KING: And one last interesting thing. Bolton wrote a piece for The Wall Street Journal, titled, "The Legal Case For Striking North Korea First." The president, of course, has agreed to meet with North Korea's leader for direct talks. Scott Horsley, thank you so much.
HORSLEY: Good to be with you.
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KING: President Trump has long accused China of unfair trade practices.
INSKEEP: So it wasn't that surprising that he announced an aggressive package of tariffs yesterday aimed at Chinese imports. The list of products has not been made public yet, but China has already responded by announcing its own set of proposed tariffs on more than 100 United States products, items ranging from wine to pork.
KING: NPR's Shanghai correspondent Rob Schmitz is with us live. Good morning, Rob.
ROB SCHMITZ, BYLINE: Good morning.
KING: So how exactly do we think China's going to retaliate?
SCHMITZ: Well, China's commerce ministry released a list this morning of 128 U.S. products that may get slapped with tariffs. This includes things like wine, fresh fruit, steel pipes and lots of other goods that China imports from the United States. When you total them all up, they account for $3 billion worth of goods. And while we don't know the fine print yet, the ministry did say it would propose a 25 percent tariff on imports of pork and recycled aluminum, as well.
KING: That is a diverse group of products there. Is there a reason why China is going after these specific things?
SCHMITZ: Well, it's interesting. A lot of these products on the list are produced in rural or working-class regions of the U.S., areas that voted for Trump in the 2016 election. So it's clear that China is going after his base to try and hurt him. You know, what's also interesting about this preliminary list is that $3 billion worth of U.S. imports really isn't that much in the scheme of things. The big-ticket items that the U.S. exports to China, like soybeans and Boeing jets, they aren't included in this. There could be a couple reasons for that. It's possible that China simply depends on U.S. soybeans and jets so much that there just aren't many other places where they could find alternative supplies of these products and that it really couldn't afford to target them. Another possible reason is that China is taking a wait-and-see approach and may announce more painful actions later. Remember here that Beijing's preliminary list of tariffs would only happen if it cannot reach an agreement with the Trump administration on its tariffs on Chinese imports.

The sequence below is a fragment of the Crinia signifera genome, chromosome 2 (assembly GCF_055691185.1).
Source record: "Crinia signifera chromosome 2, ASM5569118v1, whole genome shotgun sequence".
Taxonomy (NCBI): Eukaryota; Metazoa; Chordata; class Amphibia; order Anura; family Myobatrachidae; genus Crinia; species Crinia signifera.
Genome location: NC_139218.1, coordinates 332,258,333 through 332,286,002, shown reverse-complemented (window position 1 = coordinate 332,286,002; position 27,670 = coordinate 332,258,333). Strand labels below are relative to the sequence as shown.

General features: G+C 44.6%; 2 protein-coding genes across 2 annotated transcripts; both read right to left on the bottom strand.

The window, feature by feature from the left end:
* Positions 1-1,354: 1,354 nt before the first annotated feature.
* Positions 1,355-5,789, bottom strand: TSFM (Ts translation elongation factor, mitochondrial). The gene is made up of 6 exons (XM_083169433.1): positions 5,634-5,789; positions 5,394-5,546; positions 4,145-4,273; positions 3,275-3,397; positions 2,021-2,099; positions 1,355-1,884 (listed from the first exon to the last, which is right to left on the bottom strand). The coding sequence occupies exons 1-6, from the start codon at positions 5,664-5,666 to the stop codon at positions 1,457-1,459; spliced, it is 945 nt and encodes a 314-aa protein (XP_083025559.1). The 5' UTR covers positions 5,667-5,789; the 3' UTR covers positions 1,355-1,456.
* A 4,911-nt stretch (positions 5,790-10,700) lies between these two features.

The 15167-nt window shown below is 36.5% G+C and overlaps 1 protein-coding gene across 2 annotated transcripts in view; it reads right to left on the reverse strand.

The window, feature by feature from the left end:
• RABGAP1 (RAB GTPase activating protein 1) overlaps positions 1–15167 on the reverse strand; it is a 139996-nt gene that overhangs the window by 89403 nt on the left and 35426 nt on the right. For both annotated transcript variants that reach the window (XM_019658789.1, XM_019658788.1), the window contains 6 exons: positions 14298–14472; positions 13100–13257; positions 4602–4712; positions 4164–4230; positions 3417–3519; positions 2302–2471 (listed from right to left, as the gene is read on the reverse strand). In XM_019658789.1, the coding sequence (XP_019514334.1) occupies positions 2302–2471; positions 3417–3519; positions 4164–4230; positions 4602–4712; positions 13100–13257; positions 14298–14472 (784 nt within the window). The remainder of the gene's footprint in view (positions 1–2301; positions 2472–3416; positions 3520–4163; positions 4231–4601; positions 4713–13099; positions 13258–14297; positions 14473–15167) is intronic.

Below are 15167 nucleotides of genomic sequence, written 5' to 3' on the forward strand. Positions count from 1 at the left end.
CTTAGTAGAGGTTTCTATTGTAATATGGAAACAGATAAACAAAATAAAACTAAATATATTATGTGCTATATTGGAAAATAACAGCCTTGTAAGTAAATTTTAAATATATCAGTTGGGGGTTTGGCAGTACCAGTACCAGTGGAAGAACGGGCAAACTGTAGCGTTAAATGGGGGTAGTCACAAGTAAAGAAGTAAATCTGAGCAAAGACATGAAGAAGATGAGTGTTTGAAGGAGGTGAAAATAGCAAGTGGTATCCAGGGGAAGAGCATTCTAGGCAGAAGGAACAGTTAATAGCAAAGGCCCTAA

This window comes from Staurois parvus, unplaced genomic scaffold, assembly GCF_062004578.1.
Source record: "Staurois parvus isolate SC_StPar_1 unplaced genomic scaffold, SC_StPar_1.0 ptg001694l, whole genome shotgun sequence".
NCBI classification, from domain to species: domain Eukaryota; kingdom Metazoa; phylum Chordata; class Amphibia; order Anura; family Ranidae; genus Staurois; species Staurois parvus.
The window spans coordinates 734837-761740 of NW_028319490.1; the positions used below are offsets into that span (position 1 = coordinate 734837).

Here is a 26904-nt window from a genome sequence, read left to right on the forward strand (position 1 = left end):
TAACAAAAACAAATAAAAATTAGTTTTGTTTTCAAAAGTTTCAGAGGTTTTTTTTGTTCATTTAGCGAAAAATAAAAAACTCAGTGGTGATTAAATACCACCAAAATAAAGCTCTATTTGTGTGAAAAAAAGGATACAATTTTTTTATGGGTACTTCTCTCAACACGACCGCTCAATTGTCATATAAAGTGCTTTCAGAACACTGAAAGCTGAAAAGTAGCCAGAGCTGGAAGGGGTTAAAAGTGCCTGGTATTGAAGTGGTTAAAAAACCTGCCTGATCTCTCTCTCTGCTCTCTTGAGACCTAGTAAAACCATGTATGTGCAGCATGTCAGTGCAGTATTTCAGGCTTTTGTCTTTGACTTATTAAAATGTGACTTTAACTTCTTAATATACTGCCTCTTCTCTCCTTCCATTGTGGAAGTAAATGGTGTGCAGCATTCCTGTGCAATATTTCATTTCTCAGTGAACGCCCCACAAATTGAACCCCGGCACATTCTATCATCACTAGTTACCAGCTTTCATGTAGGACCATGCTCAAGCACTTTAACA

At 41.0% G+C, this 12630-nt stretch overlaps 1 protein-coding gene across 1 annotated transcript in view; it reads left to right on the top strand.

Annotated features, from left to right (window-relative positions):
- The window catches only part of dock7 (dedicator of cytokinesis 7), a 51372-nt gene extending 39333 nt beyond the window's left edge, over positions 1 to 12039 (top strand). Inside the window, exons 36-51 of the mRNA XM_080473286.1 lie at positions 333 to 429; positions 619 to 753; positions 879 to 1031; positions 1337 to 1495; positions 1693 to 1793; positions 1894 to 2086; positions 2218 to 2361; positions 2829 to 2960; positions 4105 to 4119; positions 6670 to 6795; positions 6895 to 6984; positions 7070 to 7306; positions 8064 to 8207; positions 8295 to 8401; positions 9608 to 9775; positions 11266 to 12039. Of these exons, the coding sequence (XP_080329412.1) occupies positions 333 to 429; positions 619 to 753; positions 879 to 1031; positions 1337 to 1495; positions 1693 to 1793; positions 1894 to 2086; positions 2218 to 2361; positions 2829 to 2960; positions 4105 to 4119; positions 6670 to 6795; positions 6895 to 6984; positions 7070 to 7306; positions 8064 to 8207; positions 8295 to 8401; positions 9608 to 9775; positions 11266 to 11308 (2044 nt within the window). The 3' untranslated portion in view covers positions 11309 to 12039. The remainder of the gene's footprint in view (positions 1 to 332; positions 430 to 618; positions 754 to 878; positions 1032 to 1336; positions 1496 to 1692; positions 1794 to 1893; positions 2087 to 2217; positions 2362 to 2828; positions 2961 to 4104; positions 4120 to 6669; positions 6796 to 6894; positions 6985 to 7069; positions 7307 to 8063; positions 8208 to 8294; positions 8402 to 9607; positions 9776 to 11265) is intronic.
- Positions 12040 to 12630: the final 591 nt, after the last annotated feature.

KING: Yes. And of course it's worth pointing out here that the Trump administration hasn't actually imposed the tariffs yet. It's announced that it will go forward with them after a 15-day period. In the meantime, do you think both sides are going to be meeting to try to avert a trade war?
SCHMITZ: Well, no official meetings have been announced yet, but it's clear from the language China's using that it would prefer to negotiate directly with the Trump administration before any shots are fired on trade. And of course it's possible that once the two sides actually sit down, Trump may actually pull back on these tariffs. We did see signs earlier this week that China is willing to do something to appease Trump. At the closing of China's annual National Congress, Premier Li Keqiang promised that China would no longer require foreign companies to transfer their key technology to local partners. And he also said that foreign companies would compete on a fair playing field in the China market. But he has said this before and, you know, nothing's really changed.
KING: All right. So some mixed signals there. In the meantime, though, yesterday global markets plunged on this news. What has them spooked?